Recently I have been thinking about how I can make the projects and initiatives that we undertake for our clients accepted quickly into their particular organization. While it would be great if we developed a solution in a vacuum and everyone immediately adopted it, this is not reality. Project development/management is not an exact science. What works for one client may not fit for all – information technology solutions are complex. Current clients may have one view while future/prospective clients may have another.
Take Ensono’s Cloud IaaS solution. In our cloud environment we have standard templates that we deploy from. Once the server is deployed from template, our client or Ensono managed services teams now need to join it to the client DNS or load balancers in order for it to work within their environment. They may have specific monitoring programs they wish to deploy over the standard monitoring that we deploy as part of the offering. They may also need to load a database or web application that they wish to run on the actual server. These are all customizations over above the standard template that we deploy for them.
With all of these specific customizations, how do we, as a service provider, narrow down the most common? And then determine what we should build as part of either the template, automation after the server is deployed or do we leave it as a self-customization as it is now?
Part of the challenge is looking at the way things are done now. Getting an accurate map of the current process is key. With this we can draw similarities across all of our current and future clients this way.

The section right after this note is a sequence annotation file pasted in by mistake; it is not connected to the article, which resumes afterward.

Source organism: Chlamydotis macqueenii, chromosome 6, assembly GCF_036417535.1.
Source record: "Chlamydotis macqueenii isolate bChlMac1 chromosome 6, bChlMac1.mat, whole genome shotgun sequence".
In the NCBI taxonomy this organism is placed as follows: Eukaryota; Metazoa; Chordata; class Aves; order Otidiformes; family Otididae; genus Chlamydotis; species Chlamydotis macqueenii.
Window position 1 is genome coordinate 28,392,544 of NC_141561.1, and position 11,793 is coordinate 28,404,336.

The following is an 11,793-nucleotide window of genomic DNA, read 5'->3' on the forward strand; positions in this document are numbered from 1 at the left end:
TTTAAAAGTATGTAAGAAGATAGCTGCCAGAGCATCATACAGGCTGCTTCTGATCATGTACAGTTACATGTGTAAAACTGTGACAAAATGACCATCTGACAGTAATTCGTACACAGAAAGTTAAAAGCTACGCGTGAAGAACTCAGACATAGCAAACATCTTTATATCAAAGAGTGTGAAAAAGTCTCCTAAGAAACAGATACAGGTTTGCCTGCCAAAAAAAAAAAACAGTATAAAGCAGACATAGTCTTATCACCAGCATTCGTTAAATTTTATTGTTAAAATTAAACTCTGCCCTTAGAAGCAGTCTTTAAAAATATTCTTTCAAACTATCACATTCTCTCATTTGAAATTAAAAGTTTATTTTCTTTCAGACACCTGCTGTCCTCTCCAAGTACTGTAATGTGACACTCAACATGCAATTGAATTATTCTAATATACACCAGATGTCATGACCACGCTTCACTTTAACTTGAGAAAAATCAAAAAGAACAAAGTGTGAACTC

The next part is determining what works in the current processes and (more important) what doesn’t. This can be as easy as having discussions with client and internal stakeholders and reviewing the process.
The third aspect is forecasting. As a project manager you need to anticipate what your clients may need in the future. This isn’t necessarily easy but we are tasked with exploring information through research, online reports, forums, etc., to try and understand the future landscape.
Because of this methodology, we have been able to produce the templates – specifically for cloud services – and other products in such a way that they provide a closer fit for the majority of our clients. There are common themes here. We need to listen, determine where the gaps are, implement and continuously improve, meaning repeat the loop. This is the power of iteration. Feedback is powerful to incorporate back in to the product you are looking to develop. By bringing in people into your process, you get the automatic buy-in from those groups. This makes it easier for them to start using and feeling like they are part of the product that you are looking to launch.